The difference in grading systems may reflect itself in the review scores given out by writers with different nationalities. When I give out a score between 70-80, it means that the game is quite good, and odds are I'll still play it after I'm done writing the review. Good examples of this are Far Cry 2 (72) and Grand Theft Auto IV (78), both of which are games which I actually love and still play fairly regularly, but which also contain some considerable flaws that will often make me ponder over how much better they could have been. Don't be fooled into thinking that these scores mean they're bad games in any way, though.

Dolman, Rate, Game, Gaming, Metacritic, Gamerankings, Reviews

Flawed fun is still fun.

Ideally, the grading system should be scrapped altogether. The review itself can never be summarised by an arbitrary number, and its omission would prevent people from skipping the text body and dismissing a review solely based on its score. It would also eliminate the problem of differing standards, allowing reviewers to elaborately give their opinion without running the risk of being misunderstood by the numeric fetishists that roam the internet. On the other hand, it can also be fun to wave the awesome score that your favourite game received in the face of the haters, as long as noone involved takes it too seriously. And we wouldn't want to put sites like Metacritic and Gamerankings out of business, now would we?

Jesse Dolman, NoobFeed.

[1] I don't want to be politically correct, but just to avoid confusion, let me point out that I am solely comparing the omnipresence of Unfriendly Germany in political discussions on the internet and that of Metacritic and Gamerankings in game-related e-wars. That's where the comparison ends.
[2] Years later, we found out that the N64 Magazine we read was actually a Dutch translation of the British magazine of the same name, which is now known as NGamer.

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  • good read.  the review system can be a pain sometimes.  i was on gamespots website reading the kingsom hearts birth  by sleep review a whiles back.  i read the review, and i flipped a gasket at the score.  the person who rote the review praised the game very much but only gave it a 7.5.  7.5 was still a good score, but instead of praising the crap out of it, write what made it get that 7.5  when i read the gta iv review here at noobfeed, the reviewer explained it's flaws the i agreed with it's score.  gta iv is still a fun game besides its flaws.  I would like to think thats why it's so hard to give good reviews, some reviewers are just flat out byast, others call it down the middle.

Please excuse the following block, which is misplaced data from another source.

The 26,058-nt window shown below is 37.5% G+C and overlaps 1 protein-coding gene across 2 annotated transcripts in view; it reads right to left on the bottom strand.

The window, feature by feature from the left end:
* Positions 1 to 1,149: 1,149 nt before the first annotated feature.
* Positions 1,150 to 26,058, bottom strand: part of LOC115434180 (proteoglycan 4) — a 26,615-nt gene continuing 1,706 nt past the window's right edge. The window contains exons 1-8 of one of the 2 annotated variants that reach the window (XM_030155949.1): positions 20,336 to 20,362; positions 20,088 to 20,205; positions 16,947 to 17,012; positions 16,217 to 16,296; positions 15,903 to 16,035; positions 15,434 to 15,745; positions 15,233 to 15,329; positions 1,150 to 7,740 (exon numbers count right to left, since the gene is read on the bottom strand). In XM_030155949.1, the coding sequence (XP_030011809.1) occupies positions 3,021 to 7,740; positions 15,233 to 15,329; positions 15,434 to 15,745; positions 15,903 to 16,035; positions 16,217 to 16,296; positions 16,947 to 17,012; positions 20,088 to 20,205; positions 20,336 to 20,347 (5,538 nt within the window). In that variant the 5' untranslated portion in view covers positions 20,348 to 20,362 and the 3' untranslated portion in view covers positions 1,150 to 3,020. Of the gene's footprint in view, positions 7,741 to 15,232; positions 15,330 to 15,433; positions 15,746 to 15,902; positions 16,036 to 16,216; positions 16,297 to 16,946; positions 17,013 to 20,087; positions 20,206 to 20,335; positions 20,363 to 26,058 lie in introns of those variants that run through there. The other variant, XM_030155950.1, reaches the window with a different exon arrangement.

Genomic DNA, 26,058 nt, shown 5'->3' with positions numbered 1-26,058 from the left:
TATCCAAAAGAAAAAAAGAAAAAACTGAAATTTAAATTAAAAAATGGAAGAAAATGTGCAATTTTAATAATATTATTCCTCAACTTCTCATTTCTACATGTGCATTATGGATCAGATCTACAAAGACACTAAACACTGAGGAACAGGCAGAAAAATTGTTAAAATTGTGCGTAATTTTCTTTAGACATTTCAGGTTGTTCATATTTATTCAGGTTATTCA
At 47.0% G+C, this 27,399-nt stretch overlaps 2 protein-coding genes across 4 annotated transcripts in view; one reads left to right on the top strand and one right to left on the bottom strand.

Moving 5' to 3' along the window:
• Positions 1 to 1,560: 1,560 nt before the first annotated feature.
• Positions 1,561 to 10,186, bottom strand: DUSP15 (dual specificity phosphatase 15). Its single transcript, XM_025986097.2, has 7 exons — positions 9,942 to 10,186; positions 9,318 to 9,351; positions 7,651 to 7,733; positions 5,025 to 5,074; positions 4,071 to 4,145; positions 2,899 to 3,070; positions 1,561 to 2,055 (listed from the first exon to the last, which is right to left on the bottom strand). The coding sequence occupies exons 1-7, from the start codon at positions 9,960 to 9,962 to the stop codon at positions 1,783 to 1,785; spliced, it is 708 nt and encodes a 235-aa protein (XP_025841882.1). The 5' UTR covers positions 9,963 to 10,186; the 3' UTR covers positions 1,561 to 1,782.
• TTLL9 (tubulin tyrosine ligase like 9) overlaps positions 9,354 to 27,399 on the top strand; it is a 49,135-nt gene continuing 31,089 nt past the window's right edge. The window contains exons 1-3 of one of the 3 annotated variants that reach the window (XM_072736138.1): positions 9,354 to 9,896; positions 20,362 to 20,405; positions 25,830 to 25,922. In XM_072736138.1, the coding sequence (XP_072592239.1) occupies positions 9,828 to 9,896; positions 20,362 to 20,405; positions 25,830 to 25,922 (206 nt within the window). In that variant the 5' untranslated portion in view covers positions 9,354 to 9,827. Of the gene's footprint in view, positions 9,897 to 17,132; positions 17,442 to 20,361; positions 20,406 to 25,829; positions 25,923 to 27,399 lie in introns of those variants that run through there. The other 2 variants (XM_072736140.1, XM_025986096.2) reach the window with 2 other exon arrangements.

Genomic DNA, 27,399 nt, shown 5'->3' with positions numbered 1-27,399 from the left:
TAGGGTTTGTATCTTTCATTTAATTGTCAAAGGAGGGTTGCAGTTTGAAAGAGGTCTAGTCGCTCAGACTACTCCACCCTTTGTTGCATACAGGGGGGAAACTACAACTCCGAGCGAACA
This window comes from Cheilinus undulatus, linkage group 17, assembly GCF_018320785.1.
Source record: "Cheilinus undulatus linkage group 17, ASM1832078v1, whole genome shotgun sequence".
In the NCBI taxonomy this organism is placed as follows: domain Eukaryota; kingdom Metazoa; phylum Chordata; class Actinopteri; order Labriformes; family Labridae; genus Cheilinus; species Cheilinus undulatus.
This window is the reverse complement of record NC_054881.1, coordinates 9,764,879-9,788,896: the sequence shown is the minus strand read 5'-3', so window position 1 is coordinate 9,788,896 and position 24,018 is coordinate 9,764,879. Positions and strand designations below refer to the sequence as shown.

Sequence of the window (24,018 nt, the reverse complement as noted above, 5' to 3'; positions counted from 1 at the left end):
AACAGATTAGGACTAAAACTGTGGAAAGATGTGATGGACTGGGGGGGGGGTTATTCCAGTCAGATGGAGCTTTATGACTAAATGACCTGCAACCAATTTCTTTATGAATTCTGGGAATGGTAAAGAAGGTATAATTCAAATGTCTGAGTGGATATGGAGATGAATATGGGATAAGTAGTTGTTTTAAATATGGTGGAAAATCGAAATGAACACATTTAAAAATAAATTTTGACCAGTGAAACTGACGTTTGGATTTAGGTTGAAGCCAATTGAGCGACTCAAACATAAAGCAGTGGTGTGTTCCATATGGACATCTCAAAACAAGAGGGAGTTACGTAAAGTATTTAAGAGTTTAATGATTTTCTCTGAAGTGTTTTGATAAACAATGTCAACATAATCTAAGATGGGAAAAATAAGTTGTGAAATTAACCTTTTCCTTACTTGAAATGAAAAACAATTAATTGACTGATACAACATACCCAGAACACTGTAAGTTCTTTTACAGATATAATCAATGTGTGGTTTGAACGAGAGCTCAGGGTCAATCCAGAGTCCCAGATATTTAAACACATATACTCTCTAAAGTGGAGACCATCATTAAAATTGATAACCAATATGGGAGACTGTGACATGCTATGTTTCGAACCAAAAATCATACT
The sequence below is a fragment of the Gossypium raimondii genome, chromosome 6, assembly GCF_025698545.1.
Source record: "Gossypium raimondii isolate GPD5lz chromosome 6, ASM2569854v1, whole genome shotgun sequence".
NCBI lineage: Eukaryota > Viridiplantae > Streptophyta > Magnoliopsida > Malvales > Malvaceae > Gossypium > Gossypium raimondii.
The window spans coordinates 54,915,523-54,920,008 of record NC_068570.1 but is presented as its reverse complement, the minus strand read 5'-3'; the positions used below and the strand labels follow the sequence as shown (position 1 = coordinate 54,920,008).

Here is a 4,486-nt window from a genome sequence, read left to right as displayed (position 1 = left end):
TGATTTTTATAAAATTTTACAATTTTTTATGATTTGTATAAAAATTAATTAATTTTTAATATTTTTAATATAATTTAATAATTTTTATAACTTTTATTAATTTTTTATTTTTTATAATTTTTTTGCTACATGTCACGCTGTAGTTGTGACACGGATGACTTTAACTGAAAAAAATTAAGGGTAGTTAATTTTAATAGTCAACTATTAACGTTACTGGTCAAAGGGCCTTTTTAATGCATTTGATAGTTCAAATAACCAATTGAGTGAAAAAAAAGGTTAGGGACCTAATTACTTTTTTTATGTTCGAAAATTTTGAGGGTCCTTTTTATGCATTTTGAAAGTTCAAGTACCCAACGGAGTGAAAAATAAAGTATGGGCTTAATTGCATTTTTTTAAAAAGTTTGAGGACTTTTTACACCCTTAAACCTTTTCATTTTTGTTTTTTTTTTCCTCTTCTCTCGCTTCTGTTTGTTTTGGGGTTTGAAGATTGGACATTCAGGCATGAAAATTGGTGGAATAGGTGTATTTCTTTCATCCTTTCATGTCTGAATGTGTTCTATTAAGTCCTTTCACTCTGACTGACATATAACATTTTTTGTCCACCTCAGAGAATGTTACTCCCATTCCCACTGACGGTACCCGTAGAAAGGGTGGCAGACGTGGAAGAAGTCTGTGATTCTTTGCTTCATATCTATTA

Posted Sep 04, 2011

  • I agree with the article. It happened so many times with me as well, that I loved playing a game and think it's as good as a perfect game but the rating most sites gave annoyed the hell out of me. For example Kane & Lynch 2: Dog Days (GS: 6.5/10, IGN 7/10) deserved a better rating than what given in my opinion. But I understand the a game needs to have all sorts of element in it to reach certain scores. It is also a fact that rating varies in different country or region. For example if you go to Japan or Australia, you'll find violent games have lower rating than we see in USA or some European countries.


    Posted Sep 04, 2011
  • Yes the process is annoying and even more then the readers dont agree with the reviewer. There's always this thing works inside me when I play a game for reviewing, and because of that only I can justify the rating I give to any game. Readers might disagfe but that's not going to change the way I felt about that game.
    Posted Sep 04, 2011

  • @Amaya



    I totally agree with the ratings systems with other countries.  The USA and Europe have tendancys twards the violent games.  and most of the violent games get good reviews.  Now if you look at japan, the rpgs, puzzle games, otaku games, ect... get better reviews than violent games do.  Different cultures like different games.  Jesse Dolman is right.  Reviews should just be terminated all together, they might even impact the sales of certain games.  or if a review is going to come out, it should happen at least a week after a game is launched.


    Posted Sep 05, 2011